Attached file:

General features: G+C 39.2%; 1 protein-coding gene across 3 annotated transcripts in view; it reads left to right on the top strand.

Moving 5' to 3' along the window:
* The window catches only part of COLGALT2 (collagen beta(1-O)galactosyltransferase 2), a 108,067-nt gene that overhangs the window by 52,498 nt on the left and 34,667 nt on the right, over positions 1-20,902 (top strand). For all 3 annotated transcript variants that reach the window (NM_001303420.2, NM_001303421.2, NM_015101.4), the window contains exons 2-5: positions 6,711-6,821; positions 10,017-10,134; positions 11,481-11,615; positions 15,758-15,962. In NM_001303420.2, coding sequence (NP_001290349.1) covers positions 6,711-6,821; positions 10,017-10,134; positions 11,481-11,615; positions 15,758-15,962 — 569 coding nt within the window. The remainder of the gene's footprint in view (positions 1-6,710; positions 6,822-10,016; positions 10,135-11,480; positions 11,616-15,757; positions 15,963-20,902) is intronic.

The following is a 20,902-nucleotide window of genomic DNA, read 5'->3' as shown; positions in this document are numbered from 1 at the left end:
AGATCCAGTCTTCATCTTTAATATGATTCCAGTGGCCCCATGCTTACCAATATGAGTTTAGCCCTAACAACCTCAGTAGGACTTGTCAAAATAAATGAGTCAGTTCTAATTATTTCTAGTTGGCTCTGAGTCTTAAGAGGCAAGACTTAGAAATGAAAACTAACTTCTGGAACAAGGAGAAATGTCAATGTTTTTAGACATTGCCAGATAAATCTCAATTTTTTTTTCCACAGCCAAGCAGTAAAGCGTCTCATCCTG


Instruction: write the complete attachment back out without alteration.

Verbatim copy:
General features: G+C 39.2%; 1 protein-coding gene across 3 annotated transcripts in view; it reads left to right on the top strand.

Moving 5' to 3' along the window:
* The window catches only part of COLGALT2 (collagen beta(1-O)galactosyltransferase 2), a 108,067-nt gene that overhangs the window by 52,498 nt on the left and 34,667 nt on the right, over positions 1-20,902 (top strand). For all 3 annotated transcript variants that reach the window (NM_001303420.2, NM_001303421.2, NM_015101.4), the window contains exons 2-5: positions 6,711-6,821; positions 10,017-10,134; positions 11,481-11,615; positions 15,758-15,962. In NM_001303420.2, coding sequence (NP_001290349.1) covers positions 6,711-6,821; positions 10,017-10,134; positions 11,481-11,615; positions 15,758-15,962 — 569 coding nt within the window. The remainder of the gene's footprint in view (positions 1-6,710; positions 6,822-10,016; positions 10,135-11,480; positions 11,616-15,757; positions 15,963-20,902) is intronic.

The following is a 20,902-nucleotide window of genomic DNA, read 5'->3' as shown; positions in this document are numbered from 1 at the left end:
AGATCCAGTCTTCATCTTTAATATGATTCCAGTGGCCCCATGCTTACCAATATGAGTTTAGCCCTAACAACCTCAGTAGGACTTGTCAAAATAAATGAGTCAGTTCTAATTATTTCTAGTTGGCTCTGAGTCTTAAGAGGCAAGACTTAGAAATGAAAACTAACTTCTGGAACAAGGAGAAATGTCAATGTTTTTAGACATTGCCAGATAAATCTCAATTTTTTTTTCCACAGCCAAGCAGTAAAGCGTCTCATCCTG